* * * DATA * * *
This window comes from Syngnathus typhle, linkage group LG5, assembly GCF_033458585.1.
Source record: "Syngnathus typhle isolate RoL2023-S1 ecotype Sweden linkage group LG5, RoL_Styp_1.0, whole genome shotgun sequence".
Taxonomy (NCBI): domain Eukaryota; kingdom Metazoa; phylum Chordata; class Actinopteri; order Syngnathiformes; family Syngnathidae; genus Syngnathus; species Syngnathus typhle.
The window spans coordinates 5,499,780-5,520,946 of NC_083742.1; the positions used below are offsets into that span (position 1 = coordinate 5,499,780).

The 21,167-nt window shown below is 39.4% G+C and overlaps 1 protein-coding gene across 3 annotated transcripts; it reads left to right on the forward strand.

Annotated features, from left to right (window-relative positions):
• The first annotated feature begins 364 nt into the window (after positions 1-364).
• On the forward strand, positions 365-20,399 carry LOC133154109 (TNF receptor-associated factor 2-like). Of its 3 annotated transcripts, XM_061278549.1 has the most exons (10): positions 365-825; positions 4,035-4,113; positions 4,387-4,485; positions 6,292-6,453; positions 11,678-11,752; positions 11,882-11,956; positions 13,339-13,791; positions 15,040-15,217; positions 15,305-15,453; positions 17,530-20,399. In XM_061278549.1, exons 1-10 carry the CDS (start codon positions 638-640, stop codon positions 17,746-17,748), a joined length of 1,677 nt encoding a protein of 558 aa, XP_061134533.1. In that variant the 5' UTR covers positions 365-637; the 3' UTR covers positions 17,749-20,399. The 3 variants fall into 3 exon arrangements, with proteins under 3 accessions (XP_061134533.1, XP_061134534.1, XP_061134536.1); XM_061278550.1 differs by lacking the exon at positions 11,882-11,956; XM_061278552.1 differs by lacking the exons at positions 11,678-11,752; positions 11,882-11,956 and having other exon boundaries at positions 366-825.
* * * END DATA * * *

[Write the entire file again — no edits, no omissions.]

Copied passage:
This window comes from Syngnathus typhle, linkage group LG5, assembly GCF_033458585.1.
Source record: "Syngnathus typhle isolate RoL2023-S1 ecotype Sweden linkage group LG5, RoL_Styp_1.0, whole genome shotgun sequence".
Taxonomy (NCBI): domain Eukaryota; kingdom Metazoa; phylum Chordata; class Actinopteri; order Syngnathiformes; family Syngnathidae; genus Syngnathus; species Syngnathus typhle.
The window spans coordinates 5,499,780-5,520,946 of NC_083742.1; the positions used below are offsets into that span (position 1 = coordinate 5,499,780).

The 21,167-nt window shown below is 39.4% G+C and overlaps 1 protein-coding gene across 3 annotated transcripts; it reads left to right on the forward strand.

Annotated features, from left to right (window-relative positions):
• The first annotated feature begins 364 nt into the window (after positions 1-364).
• On the forward strand, positions 365-20,399 carry LOC133154109 (TNF receptor-associated factor 2-like). Of its 3 annotated transcripts, XM_061278549.1 has the most exons (10): positions 365-825; positions 4,035-4,113; positions 4,387-4,485; positions 6,292-6,453; positions 11,678-11,752; positions 11,882-11,956; positions 13,339-13,791; positions 15,040-15,217; positions 15,305-15,453; positions 17,530-20,399. In XM_061278549.1, exons 1-10 carry the CDS (start codon positions 638-640, stop codon positions 17,746-17,748), a joined length of 1,677 nt encoding a protein of 558 aa, XP_061134533.1. In that variant the 5' UTR covers positions 365-637; the 3' UTR covers positions 17,749-20,399. The 3 variants fall into 3 exon arrangements, with proteins under 3 accessions (XP_061134533.1, XP_061134534.1, XP_061134536.1); XM_061278550.1 differs by lacking the exon at positions 11,882-11,956; XM_061278552.1 differs by lacking the exons at positions 11,678-11,752; positions 11,882-11,956 and having other exon boundaries at positions 366-825.